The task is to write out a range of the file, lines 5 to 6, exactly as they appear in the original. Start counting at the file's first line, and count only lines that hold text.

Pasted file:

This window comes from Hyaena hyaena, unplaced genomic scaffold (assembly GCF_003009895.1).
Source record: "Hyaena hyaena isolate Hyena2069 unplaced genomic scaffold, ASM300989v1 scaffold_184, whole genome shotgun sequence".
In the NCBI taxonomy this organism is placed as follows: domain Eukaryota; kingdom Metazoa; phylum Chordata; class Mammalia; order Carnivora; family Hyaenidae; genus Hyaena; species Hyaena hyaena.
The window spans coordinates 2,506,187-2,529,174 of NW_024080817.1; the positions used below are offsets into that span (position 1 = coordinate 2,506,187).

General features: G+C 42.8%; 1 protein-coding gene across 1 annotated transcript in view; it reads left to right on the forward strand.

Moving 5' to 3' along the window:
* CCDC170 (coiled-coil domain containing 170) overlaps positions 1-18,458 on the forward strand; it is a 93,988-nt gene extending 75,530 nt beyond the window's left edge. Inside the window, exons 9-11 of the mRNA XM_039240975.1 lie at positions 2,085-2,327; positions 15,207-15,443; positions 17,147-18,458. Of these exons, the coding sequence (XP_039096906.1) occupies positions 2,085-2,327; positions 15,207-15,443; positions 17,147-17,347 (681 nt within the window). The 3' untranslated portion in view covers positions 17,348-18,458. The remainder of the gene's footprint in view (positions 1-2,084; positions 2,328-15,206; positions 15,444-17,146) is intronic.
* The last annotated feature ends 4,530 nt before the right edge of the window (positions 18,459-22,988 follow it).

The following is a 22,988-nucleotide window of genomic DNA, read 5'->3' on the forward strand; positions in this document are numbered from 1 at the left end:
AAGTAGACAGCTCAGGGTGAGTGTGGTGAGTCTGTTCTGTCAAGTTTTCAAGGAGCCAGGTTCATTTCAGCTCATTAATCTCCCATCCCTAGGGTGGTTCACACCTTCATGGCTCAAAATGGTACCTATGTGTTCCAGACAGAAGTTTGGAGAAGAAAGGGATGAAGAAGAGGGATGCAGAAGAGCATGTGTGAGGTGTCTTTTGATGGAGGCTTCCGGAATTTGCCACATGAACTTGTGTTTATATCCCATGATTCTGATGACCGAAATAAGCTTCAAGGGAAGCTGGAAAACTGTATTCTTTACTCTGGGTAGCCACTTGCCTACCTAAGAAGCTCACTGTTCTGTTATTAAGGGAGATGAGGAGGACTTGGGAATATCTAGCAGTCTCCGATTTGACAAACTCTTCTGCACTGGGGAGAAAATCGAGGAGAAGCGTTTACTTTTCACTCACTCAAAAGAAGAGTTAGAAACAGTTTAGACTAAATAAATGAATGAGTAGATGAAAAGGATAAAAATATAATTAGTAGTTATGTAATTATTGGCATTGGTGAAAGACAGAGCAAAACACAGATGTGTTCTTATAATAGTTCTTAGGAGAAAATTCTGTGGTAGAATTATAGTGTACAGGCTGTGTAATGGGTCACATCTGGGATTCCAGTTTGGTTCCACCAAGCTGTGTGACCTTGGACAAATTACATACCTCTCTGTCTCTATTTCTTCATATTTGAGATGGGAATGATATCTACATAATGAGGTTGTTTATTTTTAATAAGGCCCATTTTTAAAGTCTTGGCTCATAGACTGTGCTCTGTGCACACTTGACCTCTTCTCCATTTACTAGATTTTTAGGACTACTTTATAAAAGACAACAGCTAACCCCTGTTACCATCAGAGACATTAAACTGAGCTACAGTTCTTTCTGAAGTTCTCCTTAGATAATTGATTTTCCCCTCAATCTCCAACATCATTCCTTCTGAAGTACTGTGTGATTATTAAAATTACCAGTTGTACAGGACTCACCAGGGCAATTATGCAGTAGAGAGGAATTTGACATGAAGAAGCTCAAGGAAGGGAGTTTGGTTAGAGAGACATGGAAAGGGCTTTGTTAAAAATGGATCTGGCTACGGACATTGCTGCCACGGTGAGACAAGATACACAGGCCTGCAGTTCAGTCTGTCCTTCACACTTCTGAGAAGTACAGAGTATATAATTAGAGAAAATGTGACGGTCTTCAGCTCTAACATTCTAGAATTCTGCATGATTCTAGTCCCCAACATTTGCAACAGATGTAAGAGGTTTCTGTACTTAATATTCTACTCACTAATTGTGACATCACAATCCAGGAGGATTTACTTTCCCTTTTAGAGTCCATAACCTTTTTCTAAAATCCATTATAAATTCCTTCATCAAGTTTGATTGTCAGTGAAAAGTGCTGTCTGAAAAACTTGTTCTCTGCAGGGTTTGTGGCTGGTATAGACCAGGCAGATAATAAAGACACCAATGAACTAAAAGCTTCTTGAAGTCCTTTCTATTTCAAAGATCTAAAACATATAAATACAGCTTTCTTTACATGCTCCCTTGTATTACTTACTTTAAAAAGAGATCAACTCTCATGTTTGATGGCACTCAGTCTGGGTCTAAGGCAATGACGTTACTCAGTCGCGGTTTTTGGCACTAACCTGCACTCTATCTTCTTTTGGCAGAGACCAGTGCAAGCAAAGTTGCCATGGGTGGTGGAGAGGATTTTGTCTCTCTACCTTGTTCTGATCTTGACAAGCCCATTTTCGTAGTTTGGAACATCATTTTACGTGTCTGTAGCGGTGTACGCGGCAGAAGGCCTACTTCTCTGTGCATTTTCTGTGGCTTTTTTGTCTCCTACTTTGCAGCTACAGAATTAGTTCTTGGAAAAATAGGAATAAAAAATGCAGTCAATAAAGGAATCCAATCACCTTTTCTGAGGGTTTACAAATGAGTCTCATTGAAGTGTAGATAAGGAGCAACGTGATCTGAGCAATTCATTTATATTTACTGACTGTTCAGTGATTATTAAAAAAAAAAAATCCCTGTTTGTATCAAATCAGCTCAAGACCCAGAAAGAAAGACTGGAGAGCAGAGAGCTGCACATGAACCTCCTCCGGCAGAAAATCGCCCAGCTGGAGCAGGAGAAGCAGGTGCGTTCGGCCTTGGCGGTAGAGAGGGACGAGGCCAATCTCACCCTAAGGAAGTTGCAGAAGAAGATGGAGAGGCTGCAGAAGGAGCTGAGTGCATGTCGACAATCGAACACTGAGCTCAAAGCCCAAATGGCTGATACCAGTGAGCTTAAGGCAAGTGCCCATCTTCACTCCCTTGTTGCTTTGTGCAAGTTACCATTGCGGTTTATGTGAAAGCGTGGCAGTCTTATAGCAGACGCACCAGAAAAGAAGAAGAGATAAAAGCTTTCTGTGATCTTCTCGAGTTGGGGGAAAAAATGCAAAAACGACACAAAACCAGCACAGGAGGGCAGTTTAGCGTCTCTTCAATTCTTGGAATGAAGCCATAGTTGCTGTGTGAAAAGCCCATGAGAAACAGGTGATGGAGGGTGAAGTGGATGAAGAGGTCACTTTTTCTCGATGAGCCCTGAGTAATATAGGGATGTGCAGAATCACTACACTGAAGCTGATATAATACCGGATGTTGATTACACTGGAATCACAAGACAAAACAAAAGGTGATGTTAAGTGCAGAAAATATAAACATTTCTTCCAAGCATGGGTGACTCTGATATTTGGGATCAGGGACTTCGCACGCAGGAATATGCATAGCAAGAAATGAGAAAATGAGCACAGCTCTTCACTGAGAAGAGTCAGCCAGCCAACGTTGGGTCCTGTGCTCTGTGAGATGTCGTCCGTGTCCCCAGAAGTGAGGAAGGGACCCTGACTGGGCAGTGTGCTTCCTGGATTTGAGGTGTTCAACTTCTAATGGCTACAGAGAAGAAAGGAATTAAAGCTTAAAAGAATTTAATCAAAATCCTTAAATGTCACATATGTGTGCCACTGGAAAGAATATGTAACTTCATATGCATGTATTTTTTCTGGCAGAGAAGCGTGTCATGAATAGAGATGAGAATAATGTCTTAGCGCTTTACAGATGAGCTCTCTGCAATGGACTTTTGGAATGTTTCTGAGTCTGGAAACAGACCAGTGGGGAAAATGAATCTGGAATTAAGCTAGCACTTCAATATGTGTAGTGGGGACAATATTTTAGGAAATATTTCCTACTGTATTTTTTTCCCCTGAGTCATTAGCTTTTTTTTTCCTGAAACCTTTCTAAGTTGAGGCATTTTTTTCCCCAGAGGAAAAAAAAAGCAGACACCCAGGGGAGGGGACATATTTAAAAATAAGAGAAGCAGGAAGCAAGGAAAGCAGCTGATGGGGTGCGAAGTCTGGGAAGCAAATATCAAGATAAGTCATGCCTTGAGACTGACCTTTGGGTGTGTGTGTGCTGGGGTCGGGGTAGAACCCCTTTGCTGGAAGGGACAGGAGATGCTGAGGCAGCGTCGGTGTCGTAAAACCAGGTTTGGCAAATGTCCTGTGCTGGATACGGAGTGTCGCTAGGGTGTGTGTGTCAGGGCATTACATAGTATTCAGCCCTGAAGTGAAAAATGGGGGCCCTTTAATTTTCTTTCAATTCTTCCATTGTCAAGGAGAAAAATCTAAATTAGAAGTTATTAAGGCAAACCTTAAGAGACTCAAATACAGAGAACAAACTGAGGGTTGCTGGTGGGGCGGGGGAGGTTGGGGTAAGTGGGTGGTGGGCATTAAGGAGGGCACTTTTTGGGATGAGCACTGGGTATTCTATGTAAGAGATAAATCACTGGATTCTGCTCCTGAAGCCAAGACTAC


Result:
General features: G+C 42.8%; 1 protein-coding gene across 1 annotated transcript in view; it reads left to right on the forward strand.

Moving 5' to 3' along the window: